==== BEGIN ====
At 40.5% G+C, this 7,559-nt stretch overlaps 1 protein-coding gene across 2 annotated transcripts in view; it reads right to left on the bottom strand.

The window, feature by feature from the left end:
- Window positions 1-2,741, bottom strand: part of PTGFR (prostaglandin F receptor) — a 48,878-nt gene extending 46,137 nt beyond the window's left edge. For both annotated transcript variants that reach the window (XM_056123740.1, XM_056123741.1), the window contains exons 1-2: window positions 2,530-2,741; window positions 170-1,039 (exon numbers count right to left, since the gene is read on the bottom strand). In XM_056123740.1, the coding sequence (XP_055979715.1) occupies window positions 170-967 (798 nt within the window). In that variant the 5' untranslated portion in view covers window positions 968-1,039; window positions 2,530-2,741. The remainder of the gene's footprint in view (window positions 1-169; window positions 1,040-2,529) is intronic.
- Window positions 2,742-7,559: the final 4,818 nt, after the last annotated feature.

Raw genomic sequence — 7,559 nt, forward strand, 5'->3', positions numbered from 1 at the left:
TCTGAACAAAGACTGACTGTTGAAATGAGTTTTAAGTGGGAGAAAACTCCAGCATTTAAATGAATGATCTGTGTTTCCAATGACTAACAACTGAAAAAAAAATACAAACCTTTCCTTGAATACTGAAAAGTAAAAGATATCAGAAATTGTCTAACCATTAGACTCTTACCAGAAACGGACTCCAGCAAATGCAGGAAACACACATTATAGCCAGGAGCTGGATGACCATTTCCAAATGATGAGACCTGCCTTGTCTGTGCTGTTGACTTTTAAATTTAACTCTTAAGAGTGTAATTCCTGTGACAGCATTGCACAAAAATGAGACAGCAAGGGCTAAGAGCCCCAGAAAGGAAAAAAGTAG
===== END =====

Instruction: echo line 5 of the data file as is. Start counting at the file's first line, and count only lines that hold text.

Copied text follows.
Raw genomic sequence — 7,559 nt, forward strand, 5'->3', positions numbered from 1 at the left: